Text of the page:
Just received a very intriguing deck of replica Japanese Unsun Karuta playing cards with an accompanying booklet that explains the rules of the game and traces the history of the cards. It was privately printed by playing card historians Virginia and Harold Wayland in 1981. They are still available as a set for only $25.00 (plus shipping) from Screenfold Press in Arizona. Quite the deal, I think, for anyone interested in the history of playing cards.
Briefly, Unsun cards date from the mid-1700s and are based in many ways on the original 48 card decks first introduced to Japan by the Portuguese in the late 1500s. However, there are five suits instead of four (Batons, Swords, Coins, Cups, and Guru), and six courts, for a total of 75 cards (pips are 1-9). They were used to play a trick-taking game with some elements very similar to to the 16th century games, Tarocchi and Ombre. Interestingly, manufacture of the cards ended in the early 20th century and by mid-century it was believed that all knowledge of how the game was played had been lost. But, in 1971, there was discovered a small group of elderly men in Hitoyoshi City in Kyushu who met occasionally to play Unsun with their one remaining complete deck. It was from them that the rules were documented and it was their deck that was the basis of the Wayland replica.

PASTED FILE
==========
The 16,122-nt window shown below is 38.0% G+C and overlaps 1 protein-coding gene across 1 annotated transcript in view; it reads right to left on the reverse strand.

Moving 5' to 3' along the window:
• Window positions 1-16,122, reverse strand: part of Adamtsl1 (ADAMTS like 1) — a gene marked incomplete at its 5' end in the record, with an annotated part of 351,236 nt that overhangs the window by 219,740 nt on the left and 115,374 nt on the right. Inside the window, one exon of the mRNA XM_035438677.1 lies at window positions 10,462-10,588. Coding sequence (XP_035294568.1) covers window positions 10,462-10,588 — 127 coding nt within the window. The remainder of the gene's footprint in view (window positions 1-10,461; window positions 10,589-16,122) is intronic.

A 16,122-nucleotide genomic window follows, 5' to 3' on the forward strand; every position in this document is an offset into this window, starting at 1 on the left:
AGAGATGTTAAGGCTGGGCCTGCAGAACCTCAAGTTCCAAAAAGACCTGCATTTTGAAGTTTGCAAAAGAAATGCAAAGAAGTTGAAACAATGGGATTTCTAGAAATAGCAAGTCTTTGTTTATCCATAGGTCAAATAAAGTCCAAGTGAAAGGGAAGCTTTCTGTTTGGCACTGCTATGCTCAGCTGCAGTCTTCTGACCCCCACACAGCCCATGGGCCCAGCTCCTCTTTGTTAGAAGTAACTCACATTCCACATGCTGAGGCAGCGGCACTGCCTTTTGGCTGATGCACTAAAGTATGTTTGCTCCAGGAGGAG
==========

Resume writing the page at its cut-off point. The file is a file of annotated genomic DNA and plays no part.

The cards are a delightful mix of east and west with a lot of stylistic similarities to early tarot cards. You can learn more about them and see scans of cards from the deck the Wayland set is a replica of here. Scroll about halfway down the page for the Unsun Karuta info.